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Homework Help: Irodov Equilateral Triangle Problem

  1. Jun 6, 2012 #1
    1. The problem statement, all variables and given/known data

    Hello, so I'm going to be a freshman physics major next year, and over the summer I'm trying to improve my problem solving skills. I've started going through Irodov's problems in general physics, and I have a question about two different solutions to one of the problems.

    1. The problem statement, all variables and given/known data

    Here's the problem:

    Three points are located on the vertices of an equilateral triangle whose side equals a. They all start moving simultaneously with velocity v constant in modulus, with the first point heading continually for the second, the second for the third, and the third for the first. How soon will the points converge?

    2. Relevant equations

    3. The attempt at a solution

    And here's my first solution:

    Each point then moves towards the one in front of it with velocity v. Since all of the particles are moving with equal velocities, all of the sides remain equal in length. Once the particles begin moving, the triangle will then begin to simultaneously shrink and rotate through a spiral. We approach the problem by looking at the area of this equilateral triangle.

    The area of the triangle will be given by the following equation:

    A = a^2(sqrt 3)/ 4

    We take the derivative of this area with respect to the variable a (length of each side of the triangle):

    a(sqrt 3)/2

    Next, we examine the velocity of the particles, which will remain constant throughout the shrinkage of the triangle:

    v = da/dt

    We then multiply the derivative of the area with respect to the side length (dA/da) by the velocity (da/dt) to get the derivative of the area of the triangle with respect to time:

    dA/dt = (v)a(sqrt 3)/2

    Now, we have the rate of change of the area of the triangle with respect to time. Next, we find the net change in area of the triangle and divide it by the rate of change of the area with respect to time to find the time necessary to make that change occur.

    This net change will equal the original area of the triangle, since we are attempting to find the time needed for the particles to converge (I.e: for the area of the triangle between them to equal zero). Thus, we take the area of the triangle at t = 0 and divide it by dA/dt:

    a^2(sqrt 3)/4 over va(sqrt 3)/2 = a /2v

    Thus, the time needed for the points to converge is a/2v.

    Now, I thought my math was foolproof, however when I searched for alternative solutions to the problem, I got the following:

    "Now this is a tricky question and one has to understand the kinematics behind it carefully. Few points one should remember are:
    1. Since the triangle is equilateral and all the points are moving a same speed and uniform acceleration (change in direction is also change in velocity) the points would converge at a point equidistant from all the vertices of the triangle which is or the circumcentre of the triangle. In this case circumcentre is also the ortho-centre.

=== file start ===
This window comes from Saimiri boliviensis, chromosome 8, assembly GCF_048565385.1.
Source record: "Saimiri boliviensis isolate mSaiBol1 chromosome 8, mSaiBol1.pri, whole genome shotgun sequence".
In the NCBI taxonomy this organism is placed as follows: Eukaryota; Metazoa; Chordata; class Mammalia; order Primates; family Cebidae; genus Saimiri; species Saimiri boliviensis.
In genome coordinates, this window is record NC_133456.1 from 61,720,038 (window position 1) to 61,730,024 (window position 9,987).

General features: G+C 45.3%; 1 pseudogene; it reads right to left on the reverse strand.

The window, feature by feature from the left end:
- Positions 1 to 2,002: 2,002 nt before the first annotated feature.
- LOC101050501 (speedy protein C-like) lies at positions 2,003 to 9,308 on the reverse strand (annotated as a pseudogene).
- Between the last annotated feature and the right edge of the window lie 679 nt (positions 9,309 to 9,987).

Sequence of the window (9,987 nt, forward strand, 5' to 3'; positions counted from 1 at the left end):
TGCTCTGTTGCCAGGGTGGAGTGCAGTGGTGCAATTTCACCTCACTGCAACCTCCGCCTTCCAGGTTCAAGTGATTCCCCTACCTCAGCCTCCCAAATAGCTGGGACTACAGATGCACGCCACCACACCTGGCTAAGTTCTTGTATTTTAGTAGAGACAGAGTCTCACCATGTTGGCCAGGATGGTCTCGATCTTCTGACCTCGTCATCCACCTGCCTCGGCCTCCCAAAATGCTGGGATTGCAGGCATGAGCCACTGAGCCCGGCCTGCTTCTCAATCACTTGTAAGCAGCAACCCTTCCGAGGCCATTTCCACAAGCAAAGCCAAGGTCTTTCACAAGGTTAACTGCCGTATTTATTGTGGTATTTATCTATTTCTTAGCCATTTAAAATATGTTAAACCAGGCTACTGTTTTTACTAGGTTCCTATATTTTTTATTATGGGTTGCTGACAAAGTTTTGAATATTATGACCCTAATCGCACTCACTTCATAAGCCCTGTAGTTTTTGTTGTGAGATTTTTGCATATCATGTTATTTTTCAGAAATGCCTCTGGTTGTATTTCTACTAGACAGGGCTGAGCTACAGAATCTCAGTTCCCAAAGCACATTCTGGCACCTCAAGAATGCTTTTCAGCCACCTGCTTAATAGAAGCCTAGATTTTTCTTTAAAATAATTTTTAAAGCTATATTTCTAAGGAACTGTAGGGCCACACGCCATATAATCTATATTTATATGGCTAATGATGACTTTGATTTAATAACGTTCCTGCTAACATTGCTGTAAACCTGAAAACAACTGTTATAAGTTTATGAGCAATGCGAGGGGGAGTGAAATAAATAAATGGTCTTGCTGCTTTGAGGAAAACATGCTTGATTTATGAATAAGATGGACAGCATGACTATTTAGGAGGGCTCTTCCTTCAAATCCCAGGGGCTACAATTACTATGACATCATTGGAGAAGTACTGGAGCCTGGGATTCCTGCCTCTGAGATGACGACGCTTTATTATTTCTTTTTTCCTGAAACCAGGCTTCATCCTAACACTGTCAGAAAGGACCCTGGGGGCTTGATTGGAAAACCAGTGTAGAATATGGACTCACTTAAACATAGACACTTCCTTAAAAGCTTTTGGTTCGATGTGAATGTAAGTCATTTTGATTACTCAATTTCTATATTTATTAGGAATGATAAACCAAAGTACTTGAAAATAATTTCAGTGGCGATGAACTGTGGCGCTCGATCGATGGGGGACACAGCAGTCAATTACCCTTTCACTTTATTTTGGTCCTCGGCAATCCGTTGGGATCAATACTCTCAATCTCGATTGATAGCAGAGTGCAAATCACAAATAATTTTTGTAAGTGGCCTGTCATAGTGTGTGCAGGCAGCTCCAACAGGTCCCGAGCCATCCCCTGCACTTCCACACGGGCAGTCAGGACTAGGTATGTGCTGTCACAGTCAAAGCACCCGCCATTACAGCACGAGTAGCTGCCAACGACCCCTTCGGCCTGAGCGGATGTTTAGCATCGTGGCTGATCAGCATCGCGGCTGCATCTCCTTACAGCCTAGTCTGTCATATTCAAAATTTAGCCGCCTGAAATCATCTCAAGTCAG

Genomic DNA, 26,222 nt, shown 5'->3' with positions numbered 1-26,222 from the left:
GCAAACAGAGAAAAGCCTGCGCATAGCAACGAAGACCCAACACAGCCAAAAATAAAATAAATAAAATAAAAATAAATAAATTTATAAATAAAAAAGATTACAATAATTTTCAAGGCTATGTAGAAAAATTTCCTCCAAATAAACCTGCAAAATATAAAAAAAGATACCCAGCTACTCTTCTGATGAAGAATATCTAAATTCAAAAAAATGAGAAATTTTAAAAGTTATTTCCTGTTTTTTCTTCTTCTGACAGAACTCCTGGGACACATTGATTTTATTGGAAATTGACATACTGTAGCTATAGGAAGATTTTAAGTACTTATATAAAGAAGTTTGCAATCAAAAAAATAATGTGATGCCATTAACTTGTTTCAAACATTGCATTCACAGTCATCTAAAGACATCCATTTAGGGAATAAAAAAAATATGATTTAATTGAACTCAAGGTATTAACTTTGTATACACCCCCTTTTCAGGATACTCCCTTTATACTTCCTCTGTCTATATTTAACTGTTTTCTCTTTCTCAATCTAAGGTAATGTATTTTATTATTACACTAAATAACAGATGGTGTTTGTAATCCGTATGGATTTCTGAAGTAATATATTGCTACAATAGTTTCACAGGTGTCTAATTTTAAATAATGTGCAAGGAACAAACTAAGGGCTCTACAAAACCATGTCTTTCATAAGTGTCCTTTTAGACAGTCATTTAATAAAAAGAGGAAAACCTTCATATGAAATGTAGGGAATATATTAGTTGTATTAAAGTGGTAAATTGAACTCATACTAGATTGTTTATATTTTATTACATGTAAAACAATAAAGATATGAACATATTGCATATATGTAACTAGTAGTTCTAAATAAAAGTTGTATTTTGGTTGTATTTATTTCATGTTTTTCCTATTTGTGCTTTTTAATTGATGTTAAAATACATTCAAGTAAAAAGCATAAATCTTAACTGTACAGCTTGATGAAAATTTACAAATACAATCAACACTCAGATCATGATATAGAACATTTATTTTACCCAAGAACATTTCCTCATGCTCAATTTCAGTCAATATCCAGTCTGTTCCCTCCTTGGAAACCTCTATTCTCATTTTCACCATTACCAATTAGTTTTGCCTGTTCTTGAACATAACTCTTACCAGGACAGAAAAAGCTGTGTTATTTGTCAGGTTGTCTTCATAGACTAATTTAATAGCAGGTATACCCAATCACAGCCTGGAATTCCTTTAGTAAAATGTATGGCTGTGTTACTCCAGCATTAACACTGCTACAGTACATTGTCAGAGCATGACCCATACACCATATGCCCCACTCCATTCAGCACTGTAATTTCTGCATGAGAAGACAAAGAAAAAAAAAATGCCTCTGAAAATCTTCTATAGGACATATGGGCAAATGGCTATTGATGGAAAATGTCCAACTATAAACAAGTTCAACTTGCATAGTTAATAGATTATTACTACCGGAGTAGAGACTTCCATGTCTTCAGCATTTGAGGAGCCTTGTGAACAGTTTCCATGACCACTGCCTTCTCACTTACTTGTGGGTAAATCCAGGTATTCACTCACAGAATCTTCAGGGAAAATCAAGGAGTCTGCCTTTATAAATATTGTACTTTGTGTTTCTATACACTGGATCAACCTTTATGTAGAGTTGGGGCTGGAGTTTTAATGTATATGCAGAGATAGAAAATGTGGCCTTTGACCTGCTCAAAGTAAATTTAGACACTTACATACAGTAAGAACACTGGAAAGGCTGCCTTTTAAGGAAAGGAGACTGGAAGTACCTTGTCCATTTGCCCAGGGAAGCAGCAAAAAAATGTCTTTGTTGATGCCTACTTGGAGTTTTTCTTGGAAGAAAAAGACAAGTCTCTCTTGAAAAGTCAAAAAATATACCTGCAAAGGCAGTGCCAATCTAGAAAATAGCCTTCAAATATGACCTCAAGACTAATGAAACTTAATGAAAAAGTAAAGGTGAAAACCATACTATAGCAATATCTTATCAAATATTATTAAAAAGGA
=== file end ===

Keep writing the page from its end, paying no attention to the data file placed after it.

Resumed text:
2. This circumcentre would remain the circumcentre of all the subsequent triangles the points would make in course of time as they move at equal speed towards each other.
    3. The velocity component of each point towards the circumcentre at any point in time would remain vCos(30). (Draw a triangle and check this)

    Hence the initial distance of the points from the circumcentre = a/√3
    Relative velocity of each point towards circumcentre = vCos(30)
    Hence the time elapsed to converge = [a/√3]/[vCos(30)]"

    They get a time of 2a/3v, which appears to be equally valid according to their reasoning.

    Is there some kind of conceptual error I made in this problem? I can't seem to find any errors in my reasoning.

    Thanks for your help.
  2. jcsd
  3. Jun 6, 2012 #2
    Hello, hello95!! :tongue2:!

    Welcome to PF! :smile:

    The problem with your method is that the rate of change of area itself changes with time :wink: So dividing total area by the initial rate of change of area will not give you the correct answer.
  4. Jun 6, 2012 #3
    Wow, I can't believe I missed that. Thank you.
  5. Jun 6, 2012 #4
    Would it work to take the average rate of change of area and divide the initial area by that? The average rate would simply be the rate I got divided by two, since the second derivative is constant, correct? Then I would simply multiply the time by two to get a/v, which is still different from the alternative solution.
  6. Jun 6, 2012 #5
    I forgot to point out another mistake in your answer..

    This is not the velocity of the particle. It is the rate of change of separation between particles. So, velocity relation in the beginning of motion would be,

    [tex]v(1+cos\frac{\pi}{3}) = \frac{da}{dt}[/tex]

    Now apply the average rate change concept.
  7. Jun 7, 2012 #6
  8. May 30, 2013 #7
    What will be the equation of the trajectory of all the three particles
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